By Michael Rhodin
It’s hard to believe it’s only been 10 short months since the IBM Watson Group was announced. We talked of bringing together a unique group of people – incredibly talented professionals from across IBM – into a new unit.
This included the single largest movement of IBM Research personnel in our history, along with 10 – 12 startups worth of new cognitive technologies that would help define the Watson team. Individuals and core capabilities from our software business would join into the fray.
A new approach to engaging the market would be created from talent across IBM’s sales, marketing, services and consulting organizations. A new cloud delivery organization would be formed out of our services teams to serve this market – all brought together with a single purpose: to usher in a new era of computing. Continue Reading »
“In most cases of security breaches, it’s not the cryptography that’s the problem. It’s the implementation,” said IBM’s Manager of Cryptographic Research Tal Rabin.
She’s referring to the cryptography used to protect our online lives – passwords, two-factor authentication, etc. The implementation is the software built around that cryptography – websites, email, etc. Holes in the latter allow hackers to circumvent the former.
Tal, whose career of writing and developing sophisticated cryptographic protocols has led to a New York Times feature, World Science Festival presentation, an appearance on WNYC’s The Takeaway’s Science Fair, and most-recently the Anita Borg Institute’s “Women of Vision” award, started out studying computer science at the Hebrew University of Jerusalem with the goal, as she puts it, “to get a tech job.” Continue Reading »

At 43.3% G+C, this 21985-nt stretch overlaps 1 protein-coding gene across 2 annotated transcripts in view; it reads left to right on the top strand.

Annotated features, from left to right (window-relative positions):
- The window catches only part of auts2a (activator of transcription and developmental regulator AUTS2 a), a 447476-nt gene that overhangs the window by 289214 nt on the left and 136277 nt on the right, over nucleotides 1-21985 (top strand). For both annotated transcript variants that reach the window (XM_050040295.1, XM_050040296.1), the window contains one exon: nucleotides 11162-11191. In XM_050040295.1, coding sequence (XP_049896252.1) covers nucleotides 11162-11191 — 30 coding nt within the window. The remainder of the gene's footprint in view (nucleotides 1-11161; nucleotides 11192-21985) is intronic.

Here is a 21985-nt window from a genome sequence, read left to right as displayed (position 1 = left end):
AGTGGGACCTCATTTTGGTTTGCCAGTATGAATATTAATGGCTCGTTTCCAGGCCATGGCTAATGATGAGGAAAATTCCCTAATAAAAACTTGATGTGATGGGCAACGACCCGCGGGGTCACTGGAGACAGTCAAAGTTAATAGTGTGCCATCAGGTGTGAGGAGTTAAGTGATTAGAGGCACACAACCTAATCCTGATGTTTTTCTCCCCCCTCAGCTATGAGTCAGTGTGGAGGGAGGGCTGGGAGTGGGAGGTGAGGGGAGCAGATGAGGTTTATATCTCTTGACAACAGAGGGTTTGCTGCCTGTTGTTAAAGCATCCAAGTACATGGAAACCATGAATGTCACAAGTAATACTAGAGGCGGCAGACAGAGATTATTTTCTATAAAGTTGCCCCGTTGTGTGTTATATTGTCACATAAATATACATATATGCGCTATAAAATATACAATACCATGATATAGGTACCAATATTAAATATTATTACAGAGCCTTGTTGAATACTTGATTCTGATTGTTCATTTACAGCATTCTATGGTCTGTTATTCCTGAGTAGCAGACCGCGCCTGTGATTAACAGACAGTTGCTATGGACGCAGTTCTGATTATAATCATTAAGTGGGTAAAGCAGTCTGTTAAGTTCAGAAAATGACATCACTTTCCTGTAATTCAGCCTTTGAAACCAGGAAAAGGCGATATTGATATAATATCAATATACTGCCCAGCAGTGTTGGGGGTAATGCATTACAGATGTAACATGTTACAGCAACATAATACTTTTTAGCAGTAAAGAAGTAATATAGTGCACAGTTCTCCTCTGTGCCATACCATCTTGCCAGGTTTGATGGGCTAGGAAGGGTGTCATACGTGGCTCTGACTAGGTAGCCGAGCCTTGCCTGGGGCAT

By Chris Sciacca
Ballet or mathematics? Most ordinary eight year olds girls would probably choose ballet, but Maria Dubovitskaya was anything but an ordinary eight year old.
One day, after ballet lessons in the Moscow suburb of Domodedovo, Maria’s parents were running a little late. She heard other children, mostly boys her age, clacking away on IBM 286 PC keyboards in the classroom next door. Peeking through a crack in the door Maria was overcome with curiosity.
“I remember they were drawing different figures on the screens and magically changing their shapes and colors simply by typing on the keyboard. I just had to try this out for myself.”
When her parents finally arrived, she immediately asked them to sign her up for a computer class.
“I didn’t know what to expect, but thinking back now, my parents were very supportive. In fact, a few days later my dad bought me a programming book for kids called The Encyclopedia of Professor Fortran, and also brought home a very simple computer. I was hooked,” said Maria. Continue Reading »
By Richard Silberman, Writer/Researcher, IBM Communications
Andy Stanford-Clark built his first sensor when he was six years old to alert his mom if it started raining after she had hung the wash out to dry. His “rain detector” involved nothing more than a few copper strips on a small board that attached to the clothesline and a little box in the house that beeped, alerting her to bring in the laundry.
Already at that young age, Stanford-Clark was able to recognize a problem and solve it with a simple solution. Today, 40 years later, he is still doing the same thing, but on a much grander scale. Continue Reading »
By Chris Nay
Notice a pattern in these codes? Don’t feel bad if you don’t. They’re from 1994’s “Pac Man 2: The New Adventures.” The kids playing the game in the mid-1990s knew that they unlocked hidden levels, but probably didn’t notice a pattern either. But 12 year old Lisa DeLuca did. To the point she could correctly predict, and enter the next code without playing the game.
“Figuring out these codes made me think: I want to be around this kind of thing [when I grow up],” Lisa said.
What that “thing” turned into almost 20 years later is programming and patenting at IBM. Today, Lisa is a two-time Master Inventor with more than 300 patents filed, working on next-gen cloud applications for IBM’s Advanced Cloud Solutions. Continue Reading »
By Joanna Brewer, Writer/Communications, IBM
Growing up in a military family, Keith Mercier‘s fashion choices were limited to what was available at the military base exchange. At age 12, his love of fashion hit him like a bolt of lightning in the form of a bright red, v-neck, cashmere Lacoste sweater.
Dubbing himself the “fashionisto,” Mercier says, “In the fashion business you have to think like a fashionista – a truly devoted follower of fashion – if you are going to surprise and delight them and keep them coming back.” Continue Reading »